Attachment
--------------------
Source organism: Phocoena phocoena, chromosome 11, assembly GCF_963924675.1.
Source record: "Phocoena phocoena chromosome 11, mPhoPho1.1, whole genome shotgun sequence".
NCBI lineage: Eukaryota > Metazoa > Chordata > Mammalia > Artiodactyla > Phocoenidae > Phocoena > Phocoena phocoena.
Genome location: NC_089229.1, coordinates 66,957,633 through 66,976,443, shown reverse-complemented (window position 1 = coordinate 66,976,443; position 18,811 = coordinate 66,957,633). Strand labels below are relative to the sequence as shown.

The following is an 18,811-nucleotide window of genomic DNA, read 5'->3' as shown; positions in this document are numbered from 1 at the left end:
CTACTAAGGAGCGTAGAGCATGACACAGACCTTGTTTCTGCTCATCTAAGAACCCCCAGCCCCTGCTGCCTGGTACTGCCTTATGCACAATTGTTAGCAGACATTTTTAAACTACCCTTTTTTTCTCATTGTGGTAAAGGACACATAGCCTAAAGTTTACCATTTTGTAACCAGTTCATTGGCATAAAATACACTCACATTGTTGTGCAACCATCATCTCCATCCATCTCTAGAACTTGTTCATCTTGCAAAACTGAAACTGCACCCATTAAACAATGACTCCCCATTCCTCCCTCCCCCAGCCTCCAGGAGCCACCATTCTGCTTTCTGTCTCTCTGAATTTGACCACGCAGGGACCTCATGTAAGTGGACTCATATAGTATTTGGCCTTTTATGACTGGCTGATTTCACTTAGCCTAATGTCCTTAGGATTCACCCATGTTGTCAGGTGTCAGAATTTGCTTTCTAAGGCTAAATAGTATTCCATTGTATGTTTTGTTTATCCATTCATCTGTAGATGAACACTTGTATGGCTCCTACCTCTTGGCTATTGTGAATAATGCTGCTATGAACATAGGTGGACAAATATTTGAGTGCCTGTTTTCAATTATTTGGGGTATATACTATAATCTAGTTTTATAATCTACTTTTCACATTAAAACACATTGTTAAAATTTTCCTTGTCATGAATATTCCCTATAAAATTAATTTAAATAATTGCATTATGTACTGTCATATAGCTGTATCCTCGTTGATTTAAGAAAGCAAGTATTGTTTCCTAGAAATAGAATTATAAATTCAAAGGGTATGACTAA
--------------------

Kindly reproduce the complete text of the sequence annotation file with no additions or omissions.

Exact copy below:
Source organism: Phocoena phocoena, chromosome 11, assembly GCF_963924675.1.
Source record: "Phocoena phocoena chromosome 11, mPhoPho1.1, whole genome shotgun sequence".
NCBI lineage: Eukaryota > Metazoa > Chordata > Mammalia > Artiodactyla > Phocoenidae > Phocoena > Phocoena phocoena.
Genome location: NC_089229.1, coordinates 66,957,633 through 66,976,443, shown reverse-complemented (window position 1 = coordinate 66,976,443; position 18,811 = coordinate 66,957,633). Strand labels below are relative to the sequence as shown.

The following is an 18,811-nucleotide window of genomic DNA, read 5'->3' as shown; positions in this document are numbered from 1 at the left end:
CTACTAAGGAGCGTAGAGCATGACACAGACCTTGTTTCTGCTCATCTAAGAACCCCCAGCCCCTGCTGCCTGGTACTGCCTTATGCACAATTGTTAGCAGACATTTTTAAACTACCCTTTTTTTCTCATTGTGGTAAAGGACACATAGCCTAAAGTTTACCATTTTGTAACCAGTTCATTGGCATAAAATACACTCACATTGTTGTGCAACCATCATCTCCATCCATCTCTAGAACTTGTTCATCTTGCAAAACTGAAACTGCACCCATTAAACAATGACTCCCCATTCCTCCCTCCCCCAGCCTCCAGGAGCCACCATTCTGCTTTCTGTCTCTCTGAATTTGACCACGCAGGGACCTCATGTAAGTGGACTCATATAGTATTTGGCCTTTTATGACTGGCTGATTTCACTTAGCCTAATGTCCTTAGGATTCACCCATGTTGTCAGGTGTCAGAATTTGCTTTCTAAGGCTAAATAGTATTCCATTGTATGTTTTGTTTATCCATTCATCTGTAGATGAACACTTGTATGGCTCCTACCTCTTGGCTATTGTGAATAATGCTGCTATGAACATAGGTGGACAAATATTTGAGTGCCTGTTTTCAATTATTTGGGGTATATACTATAATCTAGTTTTATAATCTACTTTTCACATTAAAACACATTGTTAAAATTTTCCTTGTCATGAATATTCCCTATAAAATTAATTTAAATAATTGCATTATGTACTGTCATATAGCTGTATCCTCGTTGATTTAAGAAAGCAAGTATTGTTTCCTAGAAATAGAATTATAAATTCAAAGGGTATGACTAA